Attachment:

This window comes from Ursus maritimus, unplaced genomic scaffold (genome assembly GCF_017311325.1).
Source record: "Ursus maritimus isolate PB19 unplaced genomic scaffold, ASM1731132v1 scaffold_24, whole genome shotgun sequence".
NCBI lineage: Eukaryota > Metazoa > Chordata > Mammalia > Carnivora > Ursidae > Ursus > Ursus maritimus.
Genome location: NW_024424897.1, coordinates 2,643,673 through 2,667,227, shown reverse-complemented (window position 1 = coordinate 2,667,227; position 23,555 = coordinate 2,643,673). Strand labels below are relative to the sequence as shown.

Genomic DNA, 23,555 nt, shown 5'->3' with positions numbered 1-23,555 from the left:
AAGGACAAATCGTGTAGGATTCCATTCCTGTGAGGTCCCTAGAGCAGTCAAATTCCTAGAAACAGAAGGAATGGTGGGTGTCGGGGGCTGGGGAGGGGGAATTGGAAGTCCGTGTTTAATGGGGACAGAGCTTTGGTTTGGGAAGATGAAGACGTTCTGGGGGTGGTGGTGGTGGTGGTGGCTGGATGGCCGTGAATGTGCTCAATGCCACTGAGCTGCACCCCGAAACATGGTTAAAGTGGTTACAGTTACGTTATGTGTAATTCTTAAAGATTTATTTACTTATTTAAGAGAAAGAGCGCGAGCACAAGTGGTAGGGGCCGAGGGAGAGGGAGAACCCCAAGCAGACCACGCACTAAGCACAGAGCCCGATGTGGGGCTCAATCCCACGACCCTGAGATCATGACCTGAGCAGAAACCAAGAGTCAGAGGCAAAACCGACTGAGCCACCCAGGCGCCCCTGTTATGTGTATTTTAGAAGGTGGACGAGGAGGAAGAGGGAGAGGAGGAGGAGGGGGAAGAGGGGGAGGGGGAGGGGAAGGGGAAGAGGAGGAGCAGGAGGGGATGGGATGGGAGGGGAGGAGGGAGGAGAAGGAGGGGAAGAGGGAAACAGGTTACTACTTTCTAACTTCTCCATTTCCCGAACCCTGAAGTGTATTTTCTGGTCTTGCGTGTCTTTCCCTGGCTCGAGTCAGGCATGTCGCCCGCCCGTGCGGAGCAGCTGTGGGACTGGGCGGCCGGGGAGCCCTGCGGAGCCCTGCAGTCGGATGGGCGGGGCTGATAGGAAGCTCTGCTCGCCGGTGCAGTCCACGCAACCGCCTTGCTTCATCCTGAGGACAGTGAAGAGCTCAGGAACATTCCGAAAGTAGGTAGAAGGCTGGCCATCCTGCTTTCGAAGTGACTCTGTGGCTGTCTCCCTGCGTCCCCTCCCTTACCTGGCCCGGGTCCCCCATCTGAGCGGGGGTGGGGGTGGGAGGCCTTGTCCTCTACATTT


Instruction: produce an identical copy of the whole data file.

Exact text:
This window comes from Ursus maritimus, unplaced genomic scaffold (genome assembly GCF_017311325.1).
Source record: "Ursus maritimus isolate PB19 unplaced genomic scaffold, ASM1731132v1 scaffold_24, whole genome shotgun sequence".
NCBI lineage: Eukaryota > Metazoa > Chordata > Mammalia > Carnivora > Ursidae > Ursus > Ursus maritimus.
Genome location: NW_024424897.1, coordinates 2,643,673 through 2,667,227, shown reverse-complemented (window position 1 = coordinate 2,667,227; position 23,555 = coordinate 2,643,673). Strand labels below are relative to the sequence as shown.

Genomic DNA, 23,555 nt, shown 5'->3' with positions numbered 1-23,555 from the left:
AAGGACAAATCGTGTAGGATTCCATTCCTGTGAGGTCCCTAGAGCAGTCAAATTCCTAGAAACAGAAGGAATGGTGGGTGTCGGGGGCTGGGGAGGGGGAATTGGAAGTCCGTGTTTAATGGGGACAGAGCTTTGGTTTGGGAAGATGAAGACGTTCTGGGGGTGGTGGTGGTGGTGGTGGCTGGATGGCCGTGAATGTGCTCAATGCCACTGAGCTGCACCCCGAAACATGGTTAAAGTGGTTACAGTTACGTTATGTGTAATTCTTAAAGATTTATTTACTTATTTAAGAGAAAGAGCGCGAGCACAAGTGGTAGGGGCCGAGGGAGAGGGAGAACCCCAAGCAGACCACGCACTAAGCACAGAGCCCGATGTGGGGCTCAATCCCACGACCCTGAGATCATGACCTGAGCAGAAACCAAGAGTCAGAGGCAAAACCGACTGAGCCACCCAGGCGCCCCTGTTATGTGTATTTTAGAAGGTGGACGAGGAGGAAGAGGGAGAGGAGGAGGAGGGGGAAGAGGGGGAGGGGGAGGGGAAGGGGAAGAGGAGGAGCAGGAGGGGATGGGATGGGAGGGGAGGAGGGAGGAGAAGGAGGGGAAGAGGGAAACAGGTTACTACTTTCTAACTTCTCCATTTCCCGAACCCTGAAGTGTATTTTCTGGTCTTGCGTGTCTTTCCCTGGCTCGAGTCAGGCATGTCGCCCGCCCGTGCGGAGCAGCTGTGGGACTGGGCGGCCGGGGAGCCCTGCGGAGCCCTGCAGTCGGATGGGCGGGGCTGATAGGAAGCTCTGCTCGCCGGTGCAGTCCACGCAACCGCCTTGCTTCATCCTGAGGACAGTGAAGAGCTCAGGAACATTCCGAAAGTAGGTAGAAGGCTGGCCATCCTGCTTTCGAAGTGACTCTGTGGCTGTCTCCCTGCGTCCCCTCCCTTACCTGGCCCGGGTCCCCCATCTGAGCGGGGGTGGGGGTGGGAGGCCTTGTCCTCTACATTT